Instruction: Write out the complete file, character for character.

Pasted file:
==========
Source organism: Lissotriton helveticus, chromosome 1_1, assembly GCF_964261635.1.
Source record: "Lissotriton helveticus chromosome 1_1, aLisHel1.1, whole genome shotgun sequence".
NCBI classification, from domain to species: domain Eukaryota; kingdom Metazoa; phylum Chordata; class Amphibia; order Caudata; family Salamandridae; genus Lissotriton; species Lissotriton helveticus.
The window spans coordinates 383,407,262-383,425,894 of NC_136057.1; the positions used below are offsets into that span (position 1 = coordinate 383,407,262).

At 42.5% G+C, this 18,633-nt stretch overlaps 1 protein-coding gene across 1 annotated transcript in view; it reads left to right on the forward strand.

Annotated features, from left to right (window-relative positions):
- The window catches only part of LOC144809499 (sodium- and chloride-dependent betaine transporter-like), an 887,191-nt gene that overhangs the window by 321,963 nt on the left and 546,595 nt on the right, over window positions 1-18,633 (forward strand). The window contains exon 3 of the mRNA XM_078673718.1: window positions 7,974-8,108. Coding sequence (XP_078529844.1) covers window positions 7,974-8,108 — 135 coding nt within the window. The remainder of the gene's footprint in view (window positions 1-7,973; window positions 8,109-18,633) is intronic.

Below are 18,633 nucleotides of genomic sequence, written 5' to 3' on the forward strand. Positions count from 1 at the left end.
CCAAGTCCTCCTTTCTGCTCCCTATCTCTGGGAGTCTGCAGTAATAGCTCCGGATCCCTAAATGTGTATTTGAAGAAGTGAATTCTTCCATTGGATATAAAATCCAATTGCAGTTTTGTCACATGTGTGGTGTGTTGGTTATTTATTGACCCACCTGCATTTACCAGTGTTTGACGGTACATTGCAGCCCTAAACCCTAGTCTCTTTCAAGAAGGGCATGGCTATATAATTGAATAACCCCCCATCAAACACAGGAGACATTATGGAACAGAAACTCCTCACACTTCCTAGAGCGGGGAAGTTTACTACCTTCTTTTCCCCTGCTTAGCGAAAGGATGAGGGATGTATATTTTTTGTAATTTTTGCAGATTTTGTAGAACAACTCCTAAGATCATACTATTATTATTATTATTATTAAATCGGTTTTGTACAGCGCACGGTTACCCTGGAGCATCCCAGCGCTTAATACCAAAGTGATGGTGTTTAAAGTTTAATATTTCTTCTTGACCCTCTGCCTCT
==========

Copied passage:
Source organism: Lissotriton helveticus, chromosome 1_1, assembly GCF_964261635.1.
Source record: "Lissotriton helveticus chromosome 1_1, aLisHel1.1, whole genome shotgun sequence".
NCBI classification, from domain to species: domain Eukaryota; kingdom Metazoa; phylum Chordata; class Amphibia; order Caudata; family Salamandridae; genus Lissotriton; species Lissotriton helveticus.
The window spans coordinates 383,407,262-383,425,894 of NC_136057.1; the positions used below are offsets into that span (position 1 = coordinate 383,407,262).

At 42.5% G+C, this 18,633-nt stretch overlaps 1 protein-coding gene across 1 annotated transcript in view; it reads left to right on the forward strand.

Annotated features, from left to right (window-relative positions):
- The window catches only part of LOC144809499 (sodium- and chloride-dependent betaine transporter-like), an 887,191-nt gene that overhangs the window by 321,963 nt on the left and 546,595 nt on the right, over window positions 1-18,633 (forward strand). The window contains exon 3 of the mRNA XM_078673718.1: window positions 7,974-8,108. Coding sequence (XP_078529844.1) covers window positions 7,974-8,108 — 135 coding nt within the window. The remainder of the gene's footprint in view (window positions 1-7,973; window positions 8,109-18,633) is intronic.

Below are 18,633 nucleotides of genomic sequence, written 5' to 3' on the forward strand. Positions count from 1 at the left end.
CCAAGTCCTCCTTTCTGCTCCCTATCTCTGGGAGTCTGCAGTAATAGCTCCGGATCCCTAAATGTGTATTTGAAGAAGTGAATTCTTCCATTGGATATAAAATCCAATTGCAGTTTTGTCACATGTGTGGTGTGTTGGTTATTTATTGACCCACCTGCATTTACCAGTGTTTGACGGTACATTGCAGCCCTAAACCCTAGTCTCTTTCAAGAAGGGCATGGCTATATAATTGAATAACCCCCCATCAAACACAGGAGACATTATGGAACAGAAACTCCTCACACTTCCTAGAGCGGGGAAGTTTACTACCTTCTTTTCCCCTGCTTAGCGAAAGGATGAGGGATGTATATTTTTTGTAATTTTTGCAGATTTTGTAGAACAACTCCTAAGATCATACTATTATTATTATTATTATTAAATCGGTTTTGTACAGCGCACGGTTACCCTGGAGCATCCCAGCGCTTAATACCAAAGTGATGGTGTTTAAAGTTTAATATTTCTTCTTGACCCTCTGCCTCT